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Rick Worthington Growers Going Organic
by Rick Worthington, click here for bio

Program: Farm and Ranch Report
Date: November 16, 2018

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Growers Going Organic

The end of the harvest signals the start of prep work for the next planting season.

And an increasing number of farmers and producers also are preparing for a transition to organic certification.

Kim Bayer handles a mixed vegetable operation, and recently became certified as an organic producer. She says the process is a bit tedious, but well worth it.

Bayer was already doing some outreach to community members about what it takes to bring food to the table, and she sees becoming organic as part of creating a sustainable future.

"It's kind of a shorthand way of communicating that this food was grown with the highest standards of promoting health for the environment, for the community and for individuals,” she states. “When people know the farm that they're buying the food from, they care more about the place where they live."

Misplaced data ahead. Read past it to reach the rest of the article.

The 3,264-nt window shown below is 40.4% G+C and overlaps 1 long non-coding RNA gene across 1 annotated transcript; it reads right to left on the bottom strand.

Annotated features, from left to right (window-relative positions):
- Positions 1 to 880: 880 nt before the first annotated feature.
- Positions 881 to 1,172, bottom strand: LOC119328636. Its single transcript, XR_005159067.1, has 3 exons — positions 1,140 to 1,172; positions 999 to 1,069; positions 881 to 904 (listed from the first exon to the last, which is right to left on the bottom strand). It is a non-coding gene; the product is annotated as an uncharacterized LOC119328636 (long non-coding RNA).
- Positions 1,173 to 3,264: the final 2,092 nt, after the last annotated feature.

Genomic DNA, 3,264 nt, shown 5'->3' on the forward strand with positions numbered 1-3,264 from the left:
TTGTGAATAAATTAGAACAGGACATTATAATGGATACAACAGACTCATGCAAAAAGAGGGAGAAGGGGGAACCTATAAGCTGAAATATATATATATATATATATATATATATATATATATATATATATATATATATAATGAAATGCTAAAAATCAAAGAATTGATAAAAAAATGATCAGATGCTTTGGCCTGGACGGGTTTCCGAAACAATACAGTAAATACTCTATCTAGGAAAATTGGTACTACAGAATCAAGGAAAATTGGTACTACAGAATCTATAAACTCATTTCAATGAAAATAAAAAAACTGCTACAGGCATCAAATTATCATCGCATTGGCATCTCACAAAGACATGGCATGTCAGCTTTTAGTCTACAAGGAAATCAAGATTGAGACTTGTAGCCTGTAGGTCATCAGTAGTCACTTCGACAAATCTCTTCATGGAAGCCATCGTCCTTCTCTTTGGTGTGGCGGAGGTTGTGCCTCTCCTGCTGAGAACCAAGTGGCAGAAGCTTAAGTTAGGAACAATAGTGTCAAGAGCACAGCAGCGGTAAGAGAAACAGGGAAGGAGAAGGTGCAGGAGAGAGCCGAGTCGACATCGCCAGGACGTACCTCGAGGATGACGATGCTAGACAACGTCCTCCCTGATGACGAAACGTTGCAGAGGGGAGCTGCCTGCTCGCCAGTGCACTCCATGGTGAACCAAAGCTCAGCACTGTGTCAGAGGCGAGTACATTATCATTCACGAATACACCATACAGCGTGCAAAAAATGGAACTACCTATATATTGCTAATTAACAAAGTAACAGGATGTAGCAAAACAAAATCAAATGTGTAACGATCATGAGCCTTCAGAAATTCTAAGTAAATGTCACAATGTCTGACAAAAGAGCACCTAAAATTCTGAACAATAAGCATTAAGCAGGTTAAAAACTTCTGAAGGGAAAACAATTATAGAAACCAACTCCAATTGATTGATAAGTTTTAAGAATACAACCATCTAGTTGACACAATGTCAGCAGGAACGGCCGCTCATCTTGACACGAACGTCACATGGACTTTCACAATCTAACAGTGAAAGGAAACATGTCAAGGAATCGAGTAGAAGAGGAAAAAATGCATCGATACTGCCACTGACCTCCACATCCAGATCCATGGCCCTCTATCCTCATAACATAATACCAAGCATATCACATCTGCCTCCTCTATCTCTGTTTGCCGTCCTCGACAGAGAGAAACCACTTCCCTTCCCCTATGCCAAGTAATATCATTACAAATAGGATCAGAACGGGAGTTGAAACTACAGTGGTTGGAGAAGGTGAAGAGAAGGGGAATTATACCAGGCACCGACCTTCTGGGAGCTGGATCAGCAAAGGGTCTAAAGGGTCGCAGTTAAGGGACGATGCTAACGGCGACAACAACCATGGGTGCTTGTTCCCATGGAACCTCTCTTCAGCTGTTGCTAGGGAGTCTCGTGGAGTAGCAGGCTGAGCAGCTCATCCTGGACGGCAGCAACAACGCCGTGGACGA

At Bayer's farm, people can pick their own produce, which she says allows them to see, smell, touch, and better understand local foods.

"It gives people a different and a deeper experience of the incredible range of flavors and colors, and shapes and sizes, and people start thinking about how little choice there is in a grocery store,” she states. “We don't even know the names of the varieties in the grocery store that were grown to travel well instead of taste good."

She says Organic Growing scared her initially, but the more she read up on it, the more sense it made.

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